Sitting in on a San Juan County Commission meetings, I didn’t realize how tall Kenneth Maryboy was until I tracked him down after the meeting for an interview.
Although Maryboy may appear physically intimidating at 6’3”, he conducts himself in an almost reverent way, moving with respect and a quietness that may be heavily influenced by his active practice as a Navajo medicine man.
Although Maryboy is not a loud man, he commands attention when he speaks. I stepped back during last commission meeting to see everyone leaning in as he weighed in on a sensitive issue with quiet diplomacy, while maintaining certainty within his own stance.
Navajo residents in San Juan County have a chance for greater representation than ever before, thanks to Commissioner Maryboy, as he has began his campaign for President of the Navajo Nation.
Maryboy is the first Utah Navajo to run for Navajo Nation President. He said in an interview that he made the decision to run about three years ago when he more fully realized the lack of basic services on the Navajo Reservation, especially in Utah and northern Arizona.
He adds that the Navajo Nation has very little infrastructure in Utah.
Maryboy is not a stranger to politics. He has been a delegate for the Navajo Nation Council since 2000 and has gained a lot of experience in those 14 years.
Maryboy served as the Vice Chair of the Navajo Nation Council and has served on the Navajo Economic Development Committee.
Five years ago, in 2009, the council was reduced from 88 to 24 members. Maryboy narrowly defeated a fellow council member for the position on the greatly reduced council.
In addition to Navajo Nation politics, Maryboy has been a member of the San Juan Commission for two terms now, for a total of eight years.
He has served as the chairman of the Utah Tribal Leaders Council and helped lead the Utah Navajo Trust Fund.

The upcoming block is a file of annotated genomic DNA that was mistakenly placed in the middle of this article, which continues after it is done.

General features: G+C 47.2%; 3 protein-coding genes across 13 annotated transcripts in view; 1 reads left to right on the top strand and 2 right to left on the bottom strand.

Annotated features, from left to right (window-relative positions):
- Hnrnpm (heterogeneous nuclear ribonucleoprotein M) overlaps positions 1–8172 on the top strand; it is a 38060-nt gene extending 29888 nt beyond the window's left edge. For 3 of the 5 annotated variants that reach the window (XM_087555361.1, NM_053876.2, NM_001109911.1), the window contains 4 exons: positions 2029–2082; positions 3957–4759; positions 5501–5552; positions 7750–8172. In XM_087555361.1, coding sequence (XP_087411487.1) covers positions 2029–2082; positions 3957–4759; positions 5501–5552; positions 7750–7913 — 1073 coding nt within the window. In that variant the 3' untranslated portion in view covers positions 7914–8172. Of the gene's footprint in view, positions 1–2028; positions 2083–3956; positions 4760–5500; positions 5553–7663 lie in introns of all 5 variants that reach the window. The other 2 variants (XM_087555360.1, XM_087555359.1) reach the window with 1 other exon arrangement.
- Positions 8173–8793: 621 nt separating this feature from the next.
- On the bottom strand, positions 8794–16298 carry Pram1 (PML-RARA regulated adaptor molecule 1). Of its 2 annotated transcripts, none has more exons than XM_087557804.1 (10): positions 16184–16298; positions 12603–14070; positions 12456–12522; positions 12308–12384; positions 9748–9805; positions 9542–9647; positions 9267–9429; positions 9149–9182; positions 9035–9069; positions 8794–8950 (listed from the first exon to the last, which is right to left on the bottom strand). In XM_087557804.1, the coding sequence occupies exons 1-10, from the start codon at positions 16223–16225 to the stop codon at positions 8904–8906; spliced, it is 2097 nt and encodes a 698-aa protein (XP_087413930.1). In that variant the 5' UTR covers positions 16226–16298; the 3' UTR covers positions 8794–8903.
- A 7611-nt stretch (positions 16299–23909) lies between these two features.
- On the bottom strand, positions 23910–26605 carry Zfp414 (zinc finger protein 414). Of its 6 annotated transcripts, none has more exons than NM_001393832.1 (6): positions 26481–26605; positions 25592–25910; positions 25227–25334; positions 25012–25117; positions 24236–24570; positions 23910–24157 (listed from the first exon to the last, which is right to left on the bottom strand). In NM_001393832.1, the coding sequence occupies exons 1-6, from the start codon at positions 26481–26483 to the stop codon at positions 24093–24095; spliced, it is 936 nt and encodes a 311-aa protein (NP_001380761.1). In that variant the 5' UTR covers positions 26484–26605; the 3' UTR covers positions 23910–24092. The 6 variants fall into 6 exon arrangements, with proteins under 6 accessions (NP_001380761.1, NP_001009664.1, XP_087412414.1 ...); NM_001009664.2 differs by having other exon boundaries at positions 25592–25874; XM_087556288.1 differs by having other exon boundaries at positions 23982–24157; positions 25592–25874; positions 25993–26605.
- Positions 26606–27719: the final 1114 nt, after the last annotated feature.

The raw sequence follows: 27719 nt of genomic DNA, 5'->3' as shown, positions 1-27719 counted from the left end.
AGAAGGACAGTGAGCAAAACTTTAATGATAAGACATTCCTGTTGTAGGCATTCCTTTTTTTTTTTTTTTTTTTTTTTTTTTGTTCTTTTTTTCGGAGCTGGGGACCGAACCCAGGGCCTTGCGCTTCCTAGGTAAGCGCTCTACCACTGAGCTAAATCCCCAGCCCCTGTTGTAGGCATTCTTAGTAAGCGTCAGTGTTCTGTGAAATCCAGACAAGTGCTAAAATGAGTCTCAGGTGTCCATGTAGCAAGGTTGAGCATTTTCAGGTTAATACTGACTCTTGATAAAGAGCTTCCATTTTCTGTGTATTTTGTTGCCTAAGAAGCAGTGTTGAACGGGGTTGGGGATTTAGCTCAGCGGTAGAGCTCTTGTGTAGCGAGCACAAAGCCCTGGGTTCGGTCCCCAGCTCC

He also started the Navajo Santa program, an immensely popular Christmas Eve event that provides gifts and services for up to 700 local residents each year.
In 2002, Maryboy went to Washington, D.C. to receive the Caring Institute Award, an honor previously given to Mother Teresa, President Jimmy Carter and Rosalynn Carter, Paul Newman, Senator Bob Dole and Reverend Billy Graham.
The Maryboy name is familiar in San Juan County politics. Kenneth Maryboy’s older brother, Mark Maryboy, made history when he became the first Native American elected as commissioner in the state of Utah. Mark Maryboy won a San Juan Commission seat in 1986.
County Commissioner Bruce Adams saw I was interviewing Maryboy and was sure to tell me that, “Kenneth has my full support.”
Wearing hats for two different governments gives Maryboy a unique perspective and understanding of how to work with different departments towards common goals.
“I’ve picked up a lot from the county commission,” said Maryboy as we talked over the phone while he drove between meetings on the reservation.
Maryboy said that if he is elected Navajo Nation President, he plans to use his experience between the county, state, Navajo Nation, Bureau of Indian Affairs, and other government organizations to further economic development on the reservation.
If elected, Maryboy said he plans to cut waste, appoint a Secretary of Labor, and to promote economic growth within the reservation itself. Read more about his initiatives on his campaign website, kennethmaryboy.com.
Maryboy said he hopes Utah Navajo voters will unite together and make history by electing the first Utah president.
Maryboy is busy visiting agencies across the nation and is participating in a series of debates with the other presidential candidates.
A major debate is scheduled to be held before the primary election in Monument Valley.
Maryboy himself admits that the odds may be stacked against him. He’s one of 17 candidates running for Navajo Nation president. An August 26 primary election will certainly reveal voters wishes.
Maryboy’s opponents include Ben Shelly, the current Navajo Nation president; and Shelly’s predecessor, Joe Shirley, Jr.
The odds may be stacked against him, but who knows? The Maryboy family has been known to make history before.